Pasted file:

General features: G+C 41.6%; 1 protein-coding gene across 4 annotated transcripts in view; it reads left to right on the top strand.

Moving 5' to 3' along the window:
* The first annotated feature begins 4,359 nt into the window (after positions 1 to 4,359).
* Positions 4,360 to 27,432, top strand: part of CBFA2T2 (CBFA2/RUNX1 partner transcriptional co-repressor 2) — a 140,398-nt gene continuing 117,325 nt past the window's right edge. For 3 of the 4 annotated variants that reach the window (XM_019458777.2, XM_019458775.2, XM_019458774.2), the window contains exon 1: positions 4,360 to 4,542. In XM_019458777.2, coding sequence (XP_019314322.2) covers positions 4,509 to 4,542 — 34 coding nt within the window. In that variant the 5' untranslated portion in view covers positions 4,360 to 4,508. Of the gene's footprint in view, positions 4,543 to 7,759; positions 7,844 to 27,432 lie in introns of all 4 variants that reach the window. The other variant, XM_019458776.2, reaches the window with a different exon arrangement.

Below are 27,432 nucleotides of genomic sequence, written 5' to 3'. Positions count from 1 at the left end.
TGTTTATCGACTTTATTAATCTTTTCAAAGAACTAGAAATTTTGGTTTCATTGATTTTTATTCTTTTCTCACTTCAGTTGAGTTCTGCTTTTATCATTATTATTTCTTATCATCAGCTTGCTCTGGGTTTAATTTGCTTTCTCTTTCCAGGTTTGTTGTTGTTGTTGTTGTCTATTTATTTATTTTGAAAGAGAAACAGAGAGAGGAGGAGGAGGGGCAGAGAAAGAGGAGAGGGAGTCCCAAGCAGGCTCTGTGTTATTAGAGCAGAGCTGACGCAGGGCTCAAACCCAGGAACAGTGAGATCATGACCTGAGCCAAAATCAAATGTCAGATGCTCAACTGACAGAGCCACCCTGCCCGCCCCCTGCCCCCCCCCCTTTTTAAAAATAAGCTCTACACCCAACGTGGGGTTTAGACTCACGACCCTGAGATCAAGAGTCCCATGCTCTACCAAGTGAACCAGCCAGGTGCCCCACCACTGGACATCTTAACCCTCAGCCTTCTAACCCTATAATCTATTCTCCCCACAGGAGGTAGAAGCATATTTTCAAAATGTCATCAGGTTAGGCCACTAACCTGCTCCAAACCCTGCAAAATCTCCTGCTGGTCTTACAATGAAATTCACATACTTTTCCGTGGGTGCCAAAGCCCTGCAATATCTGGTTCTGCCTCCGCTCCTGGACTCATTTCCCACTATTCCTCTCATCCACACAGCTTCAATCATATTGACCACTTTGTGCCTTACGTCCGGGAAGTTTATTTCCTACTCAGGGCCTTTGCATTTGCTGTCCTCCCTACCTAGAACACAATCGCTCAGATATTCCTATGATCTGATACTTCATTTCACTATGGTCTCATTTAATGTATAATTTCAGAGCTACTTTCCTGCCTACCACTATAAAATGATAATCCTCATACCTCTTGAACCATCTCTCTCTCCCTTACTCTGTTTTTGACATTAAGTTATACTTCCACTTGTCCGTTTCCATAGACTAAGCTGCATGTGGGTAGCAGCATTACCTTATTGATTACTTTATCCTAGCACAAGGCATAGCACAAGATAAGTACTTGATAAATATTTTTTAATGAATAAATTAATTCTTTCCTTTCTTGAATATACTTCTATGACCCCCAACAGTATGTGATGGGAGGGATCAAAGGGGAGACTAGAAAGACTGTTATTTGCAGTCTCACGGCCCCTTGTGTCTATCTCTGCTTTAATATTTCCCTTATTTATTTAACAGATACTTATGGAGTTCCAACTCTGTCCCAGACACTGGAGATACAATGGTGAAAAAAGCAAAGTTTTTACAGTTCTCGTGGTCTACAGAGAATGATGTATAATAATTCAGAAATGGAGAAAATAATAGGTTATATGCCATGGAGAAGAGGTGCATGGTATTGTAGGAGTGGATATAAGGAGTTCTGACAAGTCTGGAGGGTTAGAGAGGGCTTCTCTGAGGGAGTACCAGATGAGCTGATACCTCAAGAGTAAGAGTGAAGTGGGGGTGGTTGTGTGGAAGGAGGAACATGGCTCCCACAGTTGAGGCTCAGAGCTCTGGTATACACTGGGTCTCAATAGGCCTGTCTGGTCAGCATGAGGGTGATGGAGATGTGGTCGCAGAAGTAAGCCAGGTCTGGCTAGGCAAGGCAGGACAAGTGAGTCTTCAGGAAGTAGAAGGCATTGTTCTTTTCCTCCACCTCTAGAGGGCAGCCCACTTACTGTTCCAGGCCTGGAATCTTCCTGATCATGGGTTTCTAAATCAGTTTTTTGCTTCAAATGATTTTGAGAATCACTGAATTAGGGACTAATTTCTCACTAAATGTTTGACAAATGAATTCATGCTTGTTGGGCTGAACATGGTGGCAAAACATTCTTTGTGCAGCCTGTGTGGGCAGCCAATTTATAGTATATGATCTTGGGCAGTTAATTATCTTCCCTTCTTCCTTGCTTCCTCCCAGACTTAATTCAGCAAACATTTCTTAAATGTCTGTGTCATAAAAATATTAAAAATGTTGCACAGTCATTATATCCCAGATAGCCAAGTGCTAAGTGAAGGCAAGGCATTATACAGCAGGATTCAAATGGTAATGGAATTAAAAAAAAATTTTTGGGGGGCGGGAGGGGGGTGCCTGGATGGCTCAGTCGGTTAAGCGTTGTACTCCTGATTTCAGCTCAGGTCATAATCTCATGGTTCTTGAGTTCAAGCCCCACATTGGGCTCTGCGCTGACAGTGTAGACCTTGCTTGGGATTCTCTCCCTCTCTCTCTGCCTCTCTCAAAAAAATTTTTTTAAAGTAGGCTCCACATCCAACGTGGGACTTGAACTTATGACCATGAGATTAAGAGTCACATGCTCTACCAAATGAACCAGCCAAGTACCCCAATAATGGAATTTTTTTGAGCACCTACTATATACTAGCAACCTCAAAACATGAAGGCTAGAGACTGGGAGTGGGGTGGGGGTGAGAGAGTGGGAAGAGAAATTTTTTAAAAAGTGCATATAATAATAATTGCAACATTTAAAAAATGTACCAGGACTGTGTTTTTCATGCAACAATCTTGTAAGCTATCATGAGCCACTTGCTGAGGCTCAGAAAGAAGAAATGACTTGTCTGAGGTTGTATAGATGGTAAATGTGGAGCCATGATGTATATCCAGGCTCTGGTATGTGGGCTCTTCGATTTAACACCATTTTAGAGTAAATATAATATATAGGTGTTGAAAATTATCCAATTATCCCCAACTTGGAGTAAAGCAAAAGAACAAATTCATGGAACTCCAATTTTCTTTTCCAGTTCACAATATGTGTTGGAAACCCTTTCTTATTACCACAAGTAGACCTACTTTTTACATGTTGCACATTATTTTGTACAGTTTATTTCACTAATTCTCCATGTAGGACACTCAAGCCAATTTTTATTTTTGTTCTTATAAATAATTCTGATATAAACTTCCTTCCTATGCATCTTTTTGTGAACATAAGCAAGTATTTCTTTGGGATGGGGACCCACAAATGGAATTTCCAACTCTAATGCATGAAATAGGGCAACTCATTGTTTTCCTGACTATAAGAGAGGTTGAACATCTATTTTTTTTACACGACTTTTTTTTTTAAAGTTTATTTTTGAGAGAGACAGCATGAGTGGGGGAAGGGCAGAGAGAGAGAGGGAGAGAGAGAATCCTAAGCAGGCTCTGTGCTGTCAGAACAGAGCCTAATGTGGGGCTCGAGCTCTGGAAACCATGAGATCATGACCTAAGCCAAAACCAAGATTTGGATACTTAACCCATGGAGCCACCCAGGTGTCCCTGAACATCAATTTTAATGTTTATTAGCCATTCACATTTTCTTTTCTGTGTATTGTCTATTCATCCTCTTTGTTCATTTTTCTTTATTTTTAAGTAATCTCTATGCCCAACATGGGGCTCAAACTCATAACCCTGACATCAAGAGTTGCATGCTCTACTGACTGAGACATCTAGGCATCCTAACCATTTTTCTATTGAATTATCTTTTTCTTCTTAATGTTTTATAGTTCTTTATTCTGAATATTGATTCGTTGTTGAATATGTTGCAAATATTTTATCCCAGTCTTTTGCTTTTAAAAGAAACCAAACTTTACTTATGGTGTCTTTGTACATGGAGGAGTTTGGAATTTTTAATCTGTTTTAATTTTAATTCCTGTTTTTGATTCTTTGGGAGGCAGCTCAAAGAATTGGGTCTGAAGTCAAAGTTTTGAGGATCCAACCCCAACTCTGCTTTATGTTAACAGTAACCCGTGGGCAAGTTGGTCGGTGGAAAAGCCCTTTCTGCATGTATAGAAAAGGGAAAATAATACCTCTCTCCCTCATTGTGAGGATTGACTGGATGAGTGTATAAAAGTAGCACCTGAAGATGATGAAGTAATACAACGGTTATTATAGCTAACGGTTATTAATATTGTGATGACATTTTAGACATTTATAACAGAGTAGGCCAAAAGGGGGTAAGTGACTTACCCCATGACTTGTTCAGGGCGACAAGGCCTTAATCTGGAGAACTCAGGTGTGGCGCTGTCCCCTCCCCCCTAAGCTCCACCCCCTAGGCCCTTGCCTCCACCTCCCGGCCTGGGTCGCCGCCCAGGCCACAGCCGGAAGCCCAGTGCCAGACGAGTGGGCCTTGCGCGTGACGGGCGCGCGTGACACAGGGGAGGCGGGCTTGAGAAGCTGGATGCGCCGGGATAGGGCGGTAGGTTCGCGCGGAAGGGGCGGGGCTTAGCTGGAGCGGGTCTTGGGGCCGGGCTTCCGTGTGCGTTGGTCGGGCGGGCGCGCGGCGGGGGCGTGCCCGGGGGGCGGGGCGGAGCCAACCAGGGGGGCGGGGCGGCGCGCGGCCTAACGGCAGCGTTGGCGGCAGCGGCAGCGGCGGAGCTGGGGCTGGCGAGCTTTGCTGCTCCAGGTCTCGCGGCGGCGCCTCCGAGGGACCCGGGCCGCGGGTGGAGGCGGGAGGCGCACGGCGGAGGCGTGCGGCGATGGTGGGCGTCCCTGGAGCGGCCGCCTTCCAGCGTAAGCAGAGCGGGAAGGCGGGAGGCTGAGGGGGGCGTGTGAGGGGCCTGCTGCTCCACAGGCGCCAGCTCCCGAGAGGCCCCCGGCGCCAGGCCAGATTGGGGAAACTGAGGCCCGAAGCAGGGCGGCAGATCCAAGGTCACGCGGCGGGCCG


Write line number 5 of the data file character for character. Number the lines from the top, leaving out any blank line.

Below are 27,432 nucleotides of genomic sequence, written 5' to 3'. Positions count from 1 at the left end.